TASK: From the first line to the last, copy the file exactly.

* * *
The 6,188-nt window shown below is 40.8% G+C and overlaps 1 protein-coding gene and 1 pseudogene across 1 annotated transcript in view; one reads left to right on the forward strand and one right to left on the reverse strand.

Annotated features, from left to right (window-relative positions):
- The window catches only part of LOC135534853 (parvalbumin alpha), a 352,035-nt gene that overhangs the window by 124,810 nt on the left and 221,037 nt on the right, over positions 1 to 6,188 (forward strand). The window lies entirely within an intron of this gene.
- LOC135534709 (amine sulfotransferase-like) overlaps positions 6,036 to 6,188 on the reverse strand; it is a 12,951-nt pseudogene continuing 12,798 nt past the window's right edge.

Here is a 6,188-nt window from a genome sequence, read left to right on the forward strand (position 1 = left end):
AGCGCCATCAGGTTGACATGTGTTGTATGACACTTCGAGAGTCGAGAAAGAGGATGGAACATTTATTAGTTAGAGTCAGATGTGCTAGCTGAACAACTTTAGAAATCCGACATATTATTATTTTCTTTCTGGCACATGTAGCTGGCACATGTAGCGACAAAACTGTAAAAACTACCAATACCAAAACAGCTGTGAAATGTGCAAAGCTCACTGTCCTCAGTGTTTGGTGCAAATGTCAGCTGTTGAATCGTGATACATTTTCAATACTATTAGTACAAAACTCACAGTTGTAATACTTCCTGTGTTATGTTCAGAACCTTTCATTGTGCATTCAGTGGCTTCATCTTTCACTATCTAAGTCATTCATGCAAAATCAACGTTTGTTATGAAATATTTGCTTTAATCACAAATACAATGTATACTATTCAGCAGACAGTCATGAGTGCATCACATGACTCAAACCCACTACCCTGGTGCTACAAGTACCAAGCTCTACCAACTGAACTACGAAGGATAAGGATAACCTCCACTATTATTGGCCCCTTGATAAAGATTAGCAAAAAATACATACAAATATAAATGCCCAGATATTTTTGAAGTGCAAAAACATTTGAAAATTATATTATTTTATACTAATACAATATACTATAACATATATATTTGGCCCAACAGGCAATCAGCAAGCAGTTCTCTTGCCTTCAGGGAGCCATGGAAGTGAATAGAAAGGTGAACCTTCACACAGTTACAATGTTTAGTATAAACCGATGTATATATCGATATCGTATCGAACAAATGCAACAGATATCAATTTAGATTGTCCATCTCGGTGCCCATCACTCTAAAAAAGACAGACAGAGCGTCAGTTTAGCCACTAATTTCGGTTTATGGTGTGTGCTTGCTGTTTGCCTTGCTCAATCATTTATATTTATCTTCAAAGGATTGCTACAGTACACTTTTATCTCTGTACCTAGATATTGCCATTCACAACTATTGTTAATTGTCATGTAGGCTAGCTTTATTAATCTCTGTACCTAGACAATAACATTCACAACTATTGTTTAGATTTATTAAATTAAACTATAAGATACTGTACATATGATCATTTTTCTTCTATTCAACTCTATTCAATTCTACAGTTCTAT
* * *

The 6,188-nt window shown below is 40.8% G+C and overlaps 1 protein-coding gene and 1 pseudogene across 1 annotated transcript in view; one reads left to right on the forward strand and one right to left on the reverse strand.

Annotated features, from left to right (window-relative positions):
- The window catches only part of LOC135534853 (parvalbumin alpha), a 352,035-nt gene that overhangs the window by 124,810 nt on the left and 221,037 nt on the right, over positions 1 to 6,188 (forward strand). The window lies entirely within an intron of this gene.
- LOC135534709 (amine sulfotransferase-like) overlaps positions 6,036 to 6,188 on the reverse strand; it is a 12,951-nt pseudogene continuing 12,798 nt past the window's right edge.

Here is a 6,188-nt window from a genome sequence, read left to right on the forward strand (position 1 = left end):
AGCGCCATCAGGTTGACATGTGTTGTATGACACTTCGAGAGTCGAGAAAGAGGATGGAACATTTATTAGTTAGAGTCAGATGTGCTAGCTGAACAACTTTAGAAATCCGACATATTATTATTTTCTTTCTGGCACATGTAGCTGGCACATGTAGCGACAAAACTGTAAAAACTACCAATACCAAAACAGCTGTGAAATGTGCAAAGCTCACTGTCCTCAGTGTTTGGTGCAAATGTCAGCTGTTGAATCGTGATACATTTTCAATACTATTAGTACAAAACTCACAGTTGTAATACTTCCTGTGTTATGTTCAGAACCTTTCATTGTGCATTCAGTGGCTTCATCTTTCACTATCTAAGTCATTCATGCAAAATCAACGTTTGTTATGAAATATTTGCTTTAATCACAAATACAATGTATACTATTCAGCAGACAGTCATGAGTGCATCACATGACTCAAACCCACTACCCTGGTGCTACAAGTACCAAGCTCTACCAACTGAACTACGAAGGATAAGGATAACCTCCACTATTATTGGCCCCTTGATAAAGATTAGCAAAAAATACATACAAATATAAATGCCCAGATATTTTTGAAGTGCAAAAACATTTGAAAATTATATTATTTTATACTAATACAATATACTATAACATATATATTTGGCCCAACAGGCAATCAGCAAGCAGTTCTCTTGCCTTCAGGGAGCCATGGAAGTGAATAGAAAGGTGAACCTTCACACAGTTACAATGTTTAGTATAAACCGATGTATATATCGATATCGTATCGAACAAATGCAACAGATATCAATTTAGATTGTCCATCTCGGTGCCCATCACTCTAAAAAAGACAGACAGAGCGTCAGTTTAGCCACTAATTTCGGTTTATGGTGTGTGCTTGCTGTTTGCCTTGCTCAATCATTTATATTTATCTTCAAAGGATTGCTACAGTACACTTTTATCTCTGTACCTAGATATTGCCATTCACAACTATTGTTAATTGTCATGTAGGCTAGCTTTATTAATCTCTGTACCTAGACAATAACATTCACAACTATTGTTTAGATTTATTAAATTAAACTATAAGATACTGTACATATGATCATTTTTCTTCTATTCAACTCTATTCAATTCTACAGTTCTAT